A plan to purchase items that do not contain or use chlorofluorocarbons and is therefore "ozone safe". As part of this plan, switched a chiller over to a non-ozone depleting refrigerant and 12,000 lb of CFCs (R-12) was retired.
Focuses on optimum utilization of equipment that uses chilled water, and controlling chill water supply and return temperatures.
The University central utilities plant was upgraded during summer 2006 to introduce a cleaner, more efficient way to meet energy needs. The cogeneration process allows for the simultaneous production of heat and electricity meeting more than half of the annual electric requirement of the River Campus and Medical Center. The change results in a reduction in carbon dioxide emissions of more than 30,000 tons annually. In addition to the environmental gains, cogeneration is cost effective. It saves the University about $3 million a year in electricity costs.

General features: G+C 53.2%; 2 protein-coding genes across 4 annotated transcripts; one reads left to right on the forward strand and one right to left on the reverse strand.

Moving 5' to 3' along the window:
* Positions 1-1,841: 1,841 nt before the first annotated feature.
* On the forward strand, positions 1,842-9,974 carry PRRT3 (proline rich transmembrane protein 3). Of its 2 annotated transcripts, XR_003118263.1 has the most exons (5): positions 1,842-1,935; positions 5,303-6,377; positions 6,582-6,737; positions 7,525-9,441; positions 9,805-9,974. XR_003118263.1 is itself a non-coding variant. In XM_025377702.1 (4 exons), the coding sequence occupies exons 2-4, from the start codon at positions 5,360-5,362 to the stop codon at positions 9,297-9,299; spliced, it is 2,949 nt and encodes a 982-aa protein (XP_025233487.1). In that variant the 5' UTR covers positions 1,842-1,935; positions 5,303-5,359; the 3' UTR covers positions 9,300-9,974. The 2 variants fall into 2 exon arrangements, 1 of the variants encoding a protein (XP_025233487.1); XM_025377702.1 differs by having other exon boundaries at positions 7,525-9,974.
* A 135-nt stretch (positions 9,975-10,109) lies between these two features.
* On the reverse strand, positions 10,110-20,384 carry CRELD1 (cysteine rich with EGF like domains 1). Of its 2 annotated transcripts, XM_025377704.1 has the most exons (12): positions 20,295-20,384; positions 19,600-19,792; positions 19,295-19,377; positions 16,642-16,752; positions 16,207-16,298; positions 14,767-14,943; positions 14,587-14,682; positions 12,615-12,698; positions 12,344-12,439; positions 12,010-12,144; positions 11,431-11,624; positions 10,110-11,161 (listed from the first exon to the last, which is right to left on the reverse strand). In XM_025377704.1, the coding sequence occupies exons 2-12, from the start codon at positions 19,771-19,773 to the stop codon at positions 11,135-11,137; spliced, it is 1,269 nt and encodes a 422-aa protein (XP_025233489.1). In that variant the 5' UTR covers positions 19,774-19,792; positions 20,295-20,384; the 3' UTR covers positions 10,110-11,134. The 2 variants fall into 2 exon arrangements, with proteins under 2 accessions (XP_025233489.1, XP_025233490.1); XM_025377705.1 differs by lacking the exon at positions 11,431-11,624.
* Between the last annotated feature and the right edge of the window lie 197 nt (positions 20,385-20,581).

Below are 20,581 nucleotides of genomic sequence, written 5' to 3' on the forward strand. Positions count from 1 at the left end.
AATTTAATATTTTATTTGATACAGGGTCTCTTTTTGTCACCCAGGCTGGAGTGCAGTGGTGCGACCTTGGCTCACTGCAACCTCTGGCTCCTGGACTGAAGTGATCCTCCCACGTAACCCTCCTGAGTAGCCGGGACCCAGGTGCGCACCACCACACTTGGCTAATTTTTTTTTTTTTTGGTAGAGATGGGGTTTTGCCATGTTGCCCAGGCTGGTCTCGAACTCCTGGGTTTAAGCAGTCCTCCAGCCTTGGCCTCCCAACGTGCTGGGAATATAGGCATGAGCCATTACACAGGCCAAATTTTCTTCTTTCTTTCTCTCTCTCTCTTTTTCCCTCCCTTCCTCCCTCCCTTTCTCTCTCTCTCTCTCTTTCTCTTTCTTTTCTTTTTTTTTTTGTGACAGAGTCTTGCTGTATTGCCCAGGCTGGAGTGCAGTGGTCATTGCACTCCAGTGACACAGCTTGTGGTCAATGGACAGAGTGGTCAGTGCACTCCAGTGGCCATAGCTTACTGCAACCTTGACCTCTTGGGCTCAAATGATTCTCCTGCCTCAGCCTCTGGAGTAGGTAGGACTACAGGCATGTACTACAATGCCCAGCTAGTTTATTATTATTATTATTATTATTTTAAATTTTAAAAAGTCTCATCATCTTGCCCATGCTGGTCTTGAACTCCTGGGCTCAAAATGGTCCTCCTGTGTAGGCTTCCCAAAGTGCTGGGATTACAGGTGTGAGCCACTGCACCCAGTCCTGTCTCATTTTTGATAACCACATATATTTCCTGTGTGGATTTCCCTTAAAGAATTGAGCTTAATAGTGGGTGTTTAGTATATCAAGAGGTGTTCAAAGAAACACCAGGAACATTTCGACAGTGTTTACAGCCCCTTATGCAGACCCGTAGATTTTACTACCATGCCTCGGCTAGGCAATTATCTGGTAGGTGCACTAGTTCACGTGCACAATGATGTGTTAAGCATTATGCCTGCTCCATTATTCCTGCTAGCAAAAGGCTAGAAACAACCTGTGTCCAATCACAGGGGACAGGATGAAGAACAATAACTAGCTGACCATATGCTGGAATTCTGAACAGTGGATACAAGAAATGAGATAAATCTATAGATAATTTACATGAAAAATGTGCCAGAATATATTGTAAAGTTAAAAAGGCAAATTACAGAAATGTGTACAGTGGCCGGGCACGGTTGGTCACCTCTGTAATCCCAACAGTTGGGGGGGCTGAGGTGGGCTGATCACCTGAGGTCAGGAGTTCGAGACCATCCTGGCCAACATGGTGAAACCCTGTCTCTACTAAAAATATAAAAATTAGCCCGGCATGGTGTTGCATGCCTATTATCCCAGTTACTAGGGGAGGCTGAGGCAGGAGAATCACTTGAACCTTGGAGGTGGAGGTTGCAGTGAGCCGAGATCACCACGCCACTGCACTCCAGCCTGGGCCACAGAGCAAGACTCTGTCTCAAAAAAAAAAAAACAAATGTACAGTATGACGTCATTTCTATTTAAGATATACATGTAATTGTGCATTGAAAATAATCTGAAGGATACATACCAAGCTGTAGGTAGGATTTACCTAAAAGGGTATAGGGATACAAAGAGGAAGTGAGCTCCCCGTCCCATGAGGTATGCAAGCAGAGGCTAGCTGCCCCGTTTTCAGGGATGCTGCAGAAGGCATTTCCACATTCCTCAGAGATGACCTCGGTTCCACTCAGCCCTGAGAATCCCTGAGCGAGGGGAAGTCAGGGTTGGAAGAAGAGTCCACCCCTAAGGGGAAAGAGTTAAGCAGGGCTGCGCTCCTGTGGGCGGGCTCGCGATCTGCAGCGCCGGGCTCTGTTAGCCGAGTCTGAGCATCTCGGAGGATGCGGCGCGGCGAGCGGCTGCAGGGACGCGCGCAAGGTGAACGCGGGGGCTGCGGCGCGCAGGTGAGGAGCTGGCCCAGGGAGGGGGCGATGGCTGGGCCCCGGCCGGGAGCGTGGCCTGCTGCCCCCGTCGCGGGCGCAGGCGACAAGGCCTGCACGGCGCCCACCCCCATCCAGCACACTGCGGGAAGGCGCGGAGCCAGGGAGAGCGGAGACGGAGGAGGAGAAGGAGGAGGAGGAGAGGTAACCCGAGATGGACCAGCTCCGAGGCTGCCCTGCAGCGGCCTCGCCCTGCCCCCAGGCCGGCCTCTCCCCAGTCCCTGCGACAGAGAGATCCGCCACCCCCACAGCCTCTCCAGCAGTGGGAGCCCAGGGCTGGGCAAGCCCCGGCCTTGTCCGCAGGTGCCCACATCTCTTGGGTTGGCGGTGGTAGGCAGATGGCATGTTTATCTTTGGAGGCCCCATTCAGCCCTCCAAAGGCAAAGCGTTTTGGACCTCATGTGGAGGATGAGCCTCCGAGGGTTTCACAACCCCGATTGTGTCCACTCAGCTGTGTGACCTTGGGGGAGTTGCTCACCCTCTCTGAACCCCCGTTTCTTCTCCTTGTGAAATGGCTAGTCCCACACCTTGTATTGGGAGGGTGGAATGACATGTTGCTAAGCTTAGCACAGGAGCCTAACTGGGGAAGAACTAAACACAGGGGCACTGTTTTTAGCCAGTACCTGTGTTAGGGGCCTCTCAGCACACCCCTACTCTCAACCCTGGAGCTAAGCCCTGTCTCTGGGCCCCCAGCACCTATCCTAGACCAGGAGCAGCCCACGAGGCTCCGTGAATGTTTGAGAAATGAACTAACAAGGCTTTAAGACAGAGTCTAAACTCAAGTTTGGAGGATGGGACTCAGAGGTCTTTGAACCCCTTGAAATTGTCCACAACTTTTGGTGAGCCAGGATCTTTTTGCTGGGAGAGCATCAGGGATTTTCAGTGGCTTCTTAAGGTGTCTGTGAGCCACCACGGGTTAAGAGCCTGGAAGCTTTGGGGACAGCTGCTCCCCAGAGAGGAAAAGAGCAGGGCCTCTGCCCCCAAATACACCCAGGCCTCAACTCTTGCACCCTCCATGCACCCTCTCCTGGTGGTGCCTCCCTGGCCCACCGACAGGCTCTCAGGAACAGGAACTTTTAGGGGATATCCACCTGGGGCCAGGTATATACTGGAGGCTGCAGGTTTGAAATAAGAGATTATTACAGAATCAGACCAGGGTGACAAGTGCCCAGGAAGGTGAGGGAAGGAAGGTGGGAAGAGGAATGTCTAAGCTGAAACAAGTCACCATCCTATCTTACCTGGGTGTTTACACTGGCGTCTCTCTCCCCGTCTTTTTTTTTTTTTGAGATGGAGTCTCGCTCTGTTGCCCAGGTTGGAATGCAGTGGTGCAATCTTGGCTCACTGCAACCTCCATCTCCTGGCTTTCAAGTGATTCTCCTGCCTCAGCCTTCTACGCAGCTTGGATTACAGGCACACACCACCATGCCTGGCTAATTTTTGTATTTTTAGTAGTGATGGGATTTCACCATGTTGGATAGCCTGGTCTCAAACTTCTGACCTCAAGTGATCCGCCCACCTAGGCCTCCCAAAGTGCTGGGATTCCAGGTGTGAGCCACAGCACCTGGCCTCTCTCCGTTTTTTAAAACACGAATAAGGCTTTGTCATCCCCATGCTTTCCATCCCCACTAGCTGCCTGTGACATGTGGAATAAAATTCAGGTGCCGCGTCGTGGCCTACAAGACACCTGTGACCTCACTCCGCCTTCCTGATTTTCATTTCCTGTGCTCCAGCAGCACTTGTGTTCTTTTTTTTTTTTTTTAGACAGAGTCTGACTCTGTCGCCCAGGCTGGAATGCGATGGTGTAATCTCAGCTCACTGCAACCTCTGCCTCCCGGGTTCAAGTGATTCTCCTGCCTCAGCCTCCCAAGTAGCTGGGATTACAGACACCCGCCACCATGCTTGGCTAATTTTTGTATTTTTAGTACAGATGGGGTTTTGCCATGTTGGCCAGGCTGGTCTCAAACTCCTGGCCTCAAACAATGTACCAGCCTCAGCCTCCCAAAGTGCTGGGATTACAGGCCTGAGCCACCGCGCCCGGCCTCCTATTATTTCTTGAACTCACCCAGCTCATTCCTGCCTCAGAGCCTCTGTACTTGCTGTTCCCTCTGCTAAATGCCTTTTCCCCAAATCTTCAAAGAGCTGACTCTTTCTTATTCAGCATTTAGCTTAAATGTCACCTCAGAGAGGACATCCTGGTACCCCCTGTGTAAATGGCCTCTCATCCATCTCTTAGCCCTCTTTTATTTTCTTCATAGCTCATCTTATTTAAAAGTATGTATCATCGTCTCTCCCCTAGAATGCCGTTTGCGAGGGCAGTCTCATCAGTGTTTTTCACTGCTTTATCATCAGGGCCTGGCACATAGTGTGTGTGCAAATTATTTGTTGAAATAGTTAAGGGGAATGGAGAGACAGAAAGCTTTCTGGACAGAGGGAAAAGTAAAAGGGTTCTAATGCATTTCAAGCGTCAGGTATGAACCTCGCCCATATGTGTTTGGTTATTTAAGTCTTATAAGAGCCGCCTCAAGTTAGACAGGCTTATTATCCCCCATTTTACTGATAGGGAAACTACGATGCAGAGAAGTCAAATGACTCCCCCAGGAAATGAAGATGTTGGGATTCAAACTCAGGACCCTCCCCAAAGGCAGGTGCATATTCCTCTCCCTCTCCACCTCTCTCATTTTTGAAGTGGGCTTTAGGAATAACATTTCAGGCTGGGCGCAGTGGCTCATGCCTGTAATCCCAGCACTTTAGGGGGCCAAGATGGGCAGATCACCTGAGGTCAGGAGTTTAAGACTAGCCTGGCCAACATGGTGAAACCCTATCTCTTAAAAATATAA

Using clean renewable energy sourced from the sun, wind, water and waste to power central utilities.
Provides an energy savings by converting from steam heat to hot water heat, which utilizes the hot water by-product of Co-Gen.
Prior to 1998, heating and cooling the University required the emission of up to 335 tons per year of NOx (Oxides of Nitrogen). Then the University switched from coal to natural gas and the Central Plant team installed burners that would meet anticipated future emissions standards. This lowered the University's annual NOx emissions to 74 tons per year.
The Central Utilities plant uses a low sulfur fuel oil (0.05%) which helps alleviate unpleasant odors as well as significantly cut sulfur dioxide emissions. Since converting to natural gas and low sulfur oil, annual emissions of sulfur dioxide has dropped from 1,600 tons per year to 1.25 tons per year for 2005.
Records the energy usage for electricity, chilled water, city water, steam and hot water as it is being used.